Bee Breeders has announced the winners of its Archhive: Architecture in Virtual Reality competition, which asked participants to design a virtual exhibition gallery to showcase future Bee Breeders competition winners. In this virtual gallery, visitors would be able to “walk” around and explore the work of selected winners and guest contributors.
The three winners of Archhive: Architecture in Virtual Reality are:
Dublin and Copenhagen-based practice Urban Agency has been commissioned to design the expansion of the MCH Messecenter in Herning, Denmark’s largest exhibition center. According to the architects, the intent was “to create a strategy that will make the complex a more attractive and coherent structure with a new focal point.”
To achieve this, the design converges two circulation routes at the building’s new point of entry, further complimented by usable art displays and foliage, including green walls. The circular form of the roof defines the event square, with ramps serving as outdoor seating and shelter from inclement weather.
You’ve seen the floor plans from Hit TV Shows brought to you by Iñaki Aliste Lizarralde, Homes.com, and Drawbotics. Now, with the Academy Awards just around the corner, we're bringing you a series of floor plans from Oscar-nominated films, all painted in watercolor by Boryana Ilieva (who previously brought us the floor plans of Stranger Things). With movies such as La La Land, Fences, Elle, 20th Century Women and Toni Erdmann depicted in meticulous details, Ilieva’s watercolors not only provide us with a new perspective of the familiar spaces, but also highlight the important architectural features that help construct these captivating storylines.
In the city of Belén, Chile, as a part of the second phase of a Training Program for the Restoration of Facades in Belén, two historically important structures were recently completely restored. The project was financed by the Regional Government of Arica and Parinacota and SUBDERE (Undersecretariat of Regional and Administrative Development), in partnership with the Altiplano Foundation.
In both houses, the foundations and, where necessary, the walls were reinforced, and the traditional Andean roof and existing carpentry was restored. Notably, the structural reinforcement of the adobe walls used a rope mesh system, which was first seen in Chile in 2014 as part of the restoration of a church in San Pedro de Atacama.
Woods Bagot’sShenzhen Hazens Longgang Longteng Mixed-Use project has been rated by the Shenzhen Government as one of the city’s most important projects of 2016. Located in Shenzhen’s Longgang District, the 393,000 square meter site will feature 1,500,000 square meters of gross floor area subdivided into office space, retail space, a shopping mall, residential communities and facilities, and over 90,000 square meters of green and public space.
As a part of the design, the development will rejuvenate a river park area running through the existing site, with the northern bank becoming a commercial and leisure focal point, and the southern bank featuring a community of residential towers connected by retail podiums and green spaces.
Los Andes, as an unexplored territory, is where the investigation and developing experience of the Andes Workshop is settled. Is here where a huge amount of establishments could achieve the domestication of their territory, where the complex locations and scarcity of resources are understood as a virtue that are part of the design, developing and construction process of solutions that give the territory an specific value defying these territorial endeavors capable of understanding the system as a total, where the communal job is comprehended under the reciprocity concept.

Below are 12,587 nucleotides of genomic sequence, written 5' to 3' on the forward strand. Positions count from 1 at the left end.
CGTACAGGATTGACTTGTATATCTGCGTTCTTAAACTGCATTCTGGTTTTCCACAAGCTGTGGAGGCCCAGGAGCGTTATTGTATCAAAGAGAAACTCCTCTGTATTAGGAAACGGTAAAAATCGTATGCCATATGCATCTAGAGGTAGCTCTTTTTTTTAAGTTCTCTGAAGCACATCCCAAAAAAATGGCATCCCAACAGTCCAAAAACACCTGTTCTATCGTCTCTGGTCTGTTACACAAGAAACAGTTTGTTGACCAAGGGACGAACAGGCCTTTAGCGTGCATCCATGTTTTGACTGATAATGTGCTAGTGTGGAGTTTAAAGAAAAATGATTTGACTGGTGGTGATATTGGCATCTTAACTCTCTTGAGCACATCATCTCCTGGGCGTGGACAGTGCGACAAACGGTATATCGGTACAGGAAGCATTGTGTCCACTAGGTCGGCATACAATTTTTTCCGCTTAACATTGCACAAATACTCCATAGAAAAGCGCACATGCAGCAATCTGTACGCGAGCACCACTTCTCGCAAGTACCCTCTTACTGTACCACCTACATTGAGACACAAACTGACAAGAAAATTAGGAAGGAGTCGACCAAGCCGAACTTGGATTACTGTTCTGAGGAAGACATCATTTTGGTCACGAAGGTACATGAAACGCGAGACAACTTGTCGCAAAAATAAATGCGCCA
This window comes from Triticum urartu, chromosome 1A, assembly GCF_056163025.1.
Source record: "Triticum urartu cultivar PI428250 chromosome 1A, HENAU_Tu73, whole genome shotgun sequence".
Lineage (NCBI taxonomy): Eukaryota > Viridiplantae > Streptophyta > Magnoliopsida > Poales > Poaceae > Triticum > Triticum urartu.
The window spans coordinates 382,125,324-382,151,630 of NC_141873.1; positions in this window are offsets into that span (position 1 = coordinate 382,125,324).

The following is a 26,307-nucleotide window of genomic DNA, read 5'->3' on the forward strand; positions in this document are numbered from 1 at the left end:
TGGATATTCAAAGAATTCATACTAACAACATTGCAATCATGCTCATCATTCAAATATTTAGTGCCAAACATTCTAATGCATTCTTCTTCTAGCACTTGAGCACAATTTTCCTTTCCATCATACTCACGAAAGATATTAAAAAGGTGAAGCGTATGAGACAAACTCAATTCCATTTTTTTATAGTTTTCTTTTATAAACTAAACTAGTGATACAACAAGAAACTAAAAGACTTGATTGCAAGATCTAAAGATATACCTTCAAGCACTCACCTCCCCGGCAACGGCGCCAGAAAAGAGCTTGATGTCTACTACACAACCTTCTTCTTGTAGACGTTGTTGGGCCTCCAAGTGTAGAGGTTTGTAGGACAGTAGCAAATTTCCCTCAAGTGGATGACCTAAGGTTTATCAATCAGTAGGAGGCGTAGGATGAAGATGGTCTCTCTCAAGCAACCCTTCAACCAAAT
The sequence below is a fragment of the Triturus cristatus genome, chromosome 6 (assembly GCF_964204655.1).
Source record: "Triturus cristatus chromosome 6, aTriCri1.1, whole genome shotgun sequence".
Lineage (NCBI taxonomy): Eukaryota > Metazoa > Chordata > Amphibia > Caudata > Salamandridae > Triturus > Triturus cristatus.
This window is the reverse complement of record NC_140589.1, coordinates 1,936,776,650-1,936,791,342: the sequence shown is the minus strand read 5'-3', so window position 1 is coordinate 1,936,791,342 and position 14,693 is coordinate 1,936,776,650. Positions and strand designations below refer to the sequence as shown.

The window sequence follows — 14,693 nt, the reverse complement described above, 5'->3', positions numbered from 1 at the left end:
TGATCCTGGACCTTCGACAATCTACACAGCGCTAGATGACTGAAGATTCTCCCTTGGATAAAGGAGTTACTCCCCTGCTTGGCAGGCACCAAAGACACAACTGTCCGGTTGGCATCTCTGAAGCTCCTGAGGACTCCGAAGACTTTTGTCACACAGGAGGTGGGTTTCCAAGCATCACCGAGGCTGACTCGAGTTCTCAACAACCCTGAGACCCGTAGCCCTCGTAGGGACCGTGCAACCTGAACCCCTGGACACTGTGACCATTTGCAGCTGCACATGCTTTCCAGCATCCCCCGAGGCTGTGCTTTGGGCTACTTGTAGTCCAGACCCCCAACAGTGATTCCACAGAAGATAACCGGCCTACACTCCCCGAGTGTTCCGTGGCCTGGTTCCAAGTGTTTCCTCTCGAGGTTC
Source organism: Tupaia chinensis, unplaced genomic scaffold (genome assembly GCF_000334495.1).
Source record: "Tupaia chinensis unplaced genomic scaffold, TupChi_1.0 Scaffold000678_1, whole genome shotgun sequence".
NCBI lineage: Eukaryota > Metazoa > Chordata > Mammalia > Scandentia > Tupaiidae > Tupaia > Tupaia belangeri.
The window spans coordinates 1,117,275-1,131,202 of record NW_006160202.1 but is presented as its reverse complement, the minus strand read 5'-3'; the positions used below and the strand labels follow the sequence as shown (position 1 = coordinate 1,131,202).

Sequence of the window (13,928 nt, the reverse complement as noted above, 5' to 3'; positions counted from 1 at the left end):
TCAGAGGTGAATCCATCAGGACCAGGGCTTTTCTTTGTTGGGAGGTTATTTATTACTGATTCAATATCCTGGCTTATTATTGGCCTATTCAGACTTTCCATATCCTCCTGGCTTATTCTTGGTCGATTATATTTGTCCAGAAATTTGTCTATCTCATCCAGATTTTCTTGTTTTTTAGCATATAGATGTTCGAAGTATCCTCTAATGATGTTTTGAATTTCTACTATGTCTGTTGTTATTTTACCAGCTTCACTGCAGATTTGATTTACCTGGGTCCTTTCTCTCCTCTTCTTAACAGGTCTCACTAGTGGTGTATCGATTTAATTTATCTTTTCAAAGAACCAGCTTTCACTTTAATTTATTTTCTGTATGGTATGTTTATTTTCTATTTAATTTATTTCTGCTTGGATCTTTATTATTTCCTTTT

Andes Workshop is born by the understanding of how we are inhabit slight and precarious, referring to a low tech architect but with an powerful and expresive impact, understanding that the greater value of Chile and Latin America is in it’s territory:
“Before being a country, Chile is landscape” - Nicanor Parra, chilean poet.
Nashville is set to receive its newest and tallest luxury landmark, in the form of the JW Marriott Hotel, designed by esteemed Miami firm Arquitectonica to be completed in 2018. Situated in the center of downtown, the 33-storey undulating tower will offer expansive views of the surrounding cityscape from a height of 386 feet; one of highest points in the city.
ArchDaily is continuing our partnership with The Architectural Review, bringing you short introductions to the themes of the magazine’s monthly editions. In this introduction to the December – January 2017 issue—the magazine's celebration of its 120th anniversary—Editor Christine Murray discusses the legacy that comes from more than a century being one of architecture's most respected magazines, and looks forward to the future of the publication. "Looking forward, we are committed to doing things differently – which, paradoxically, is what we’ve always done," she explains.
The archive of The Architectural Review is a great cabinet of curiosities – a cacophony of voices, styles, illustrations and photographs, Outrages and Delights, personalities and proclivities, polemics, failures and fetishes. In creating this anniversary edition celebrating 120 years of criticism, we wanted to capture the diversity and eccentricity of this ongoing architectural conversation. As such, the archive content is organized not chronologically, but in perennial themes that have echoed and evolved across the decades, from technology to education – forces that have shaped the profession.
Titled “Saltholmsgade”, the winning proposal is a reinterpretation of Aarhus’ historical housing typologies along Hjortensgade, creating modern and green communal spaces. The complex consists of 38 individual apartments, offering tenants views of the city through the inclusion of rooftop gardens.